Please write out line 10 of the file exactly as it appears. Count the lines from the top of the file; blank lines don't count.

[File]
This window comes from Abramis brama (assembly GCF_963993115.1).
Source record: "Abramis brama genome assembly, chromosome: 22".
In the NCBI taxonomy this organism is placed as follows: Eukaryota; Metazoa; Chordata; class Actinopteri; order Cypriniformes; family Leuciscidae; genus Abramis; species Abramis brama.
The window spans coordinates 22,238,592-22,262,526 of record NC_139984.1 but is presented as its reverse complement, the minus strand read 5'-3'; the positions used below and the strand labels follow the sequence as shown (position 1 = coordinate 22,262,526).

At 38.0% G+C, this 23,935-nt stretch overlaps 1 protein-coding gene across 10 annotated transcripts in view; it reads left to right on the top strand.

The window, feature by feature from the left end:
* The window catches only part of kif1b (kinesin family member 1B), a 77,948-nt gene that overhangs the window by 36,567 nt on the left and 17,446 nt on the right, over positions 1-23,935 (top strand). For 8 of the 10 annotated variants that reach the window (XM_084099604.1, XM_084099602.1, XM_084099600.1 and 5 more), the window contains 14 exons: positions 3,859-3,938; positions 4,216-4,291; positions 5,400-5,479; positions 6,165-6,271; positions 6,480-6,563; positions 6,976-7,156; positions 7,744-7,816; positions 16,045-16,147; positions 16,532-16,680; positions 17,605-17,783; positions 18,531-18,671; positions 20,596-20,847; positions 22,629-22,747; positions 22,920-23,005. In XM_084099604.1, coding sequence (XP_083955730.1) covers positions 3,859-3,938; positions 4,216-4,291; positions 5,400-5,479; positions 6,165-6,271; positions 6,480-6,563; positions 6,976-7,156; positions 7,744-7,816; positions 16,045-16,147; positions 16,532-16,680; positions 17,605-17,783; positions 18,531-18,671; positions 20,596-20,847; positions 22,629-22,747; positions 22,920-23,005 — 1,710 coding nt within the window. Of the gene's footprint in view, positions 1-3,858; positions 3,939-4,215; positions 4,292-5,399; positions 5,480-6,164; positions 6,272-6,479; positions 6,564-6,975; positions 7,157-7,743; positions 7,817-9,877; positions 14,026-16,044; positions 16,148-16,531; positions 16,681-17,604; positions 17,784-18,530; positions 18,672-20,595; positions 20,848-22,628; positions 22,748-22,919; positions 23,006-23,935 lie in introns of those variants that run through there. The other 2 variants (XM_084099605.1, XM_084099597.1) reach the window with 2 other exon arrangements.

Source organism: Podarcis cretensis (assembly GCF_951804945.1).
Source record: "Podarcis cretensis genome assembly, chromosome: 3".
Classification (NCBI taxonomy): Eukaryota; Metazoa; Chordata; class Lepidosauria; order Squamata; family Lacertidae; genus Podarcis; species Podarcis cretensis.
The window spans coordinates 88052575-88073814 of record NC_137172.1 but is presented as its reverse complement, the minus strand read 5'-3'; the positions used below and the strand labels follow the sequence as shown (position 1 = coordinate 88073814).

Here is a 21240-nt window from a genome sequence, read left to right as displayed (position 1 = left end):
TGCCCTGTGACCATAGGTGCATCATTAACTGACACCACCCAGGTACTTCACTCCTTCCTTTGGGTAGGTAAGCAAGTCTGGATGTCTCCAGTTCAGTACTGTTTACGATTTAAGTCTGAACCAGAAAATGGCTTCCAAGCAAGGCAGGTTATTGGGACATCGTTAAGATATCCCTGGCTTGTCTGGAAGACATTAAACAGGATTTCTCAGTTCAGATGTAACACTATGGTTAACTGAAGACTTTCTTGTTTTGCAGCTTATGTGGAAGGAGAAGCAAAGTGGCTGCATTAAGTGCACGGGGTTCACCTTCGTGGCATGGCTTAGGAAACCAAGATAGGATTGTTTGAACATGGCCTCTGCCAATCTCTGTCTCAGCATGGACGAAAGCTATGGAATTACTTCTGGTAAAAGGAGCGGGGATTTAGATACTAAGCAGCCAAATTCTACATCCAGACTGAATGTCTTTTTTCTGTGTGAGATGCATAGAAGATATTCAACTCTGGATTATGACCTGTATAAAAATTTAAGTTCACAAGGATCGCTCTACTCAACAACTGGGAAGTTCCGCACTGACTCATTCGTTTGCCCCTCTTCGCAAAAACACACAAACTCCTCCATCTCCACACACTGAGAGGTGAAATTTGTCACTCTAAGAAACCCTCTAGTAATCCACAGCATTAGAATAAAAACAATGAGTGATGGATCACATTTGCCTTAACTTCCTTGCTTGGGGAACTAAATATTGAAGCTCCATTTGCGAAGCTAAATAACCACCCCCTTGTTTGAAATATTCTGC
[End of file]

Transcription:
Classification (NCBI taxonomy): Eukaryota; Metazoa; Chordata; class Lepidosauria; order Squamata; family Lacertidae; genus Podarcis; species Podarcis cretensis.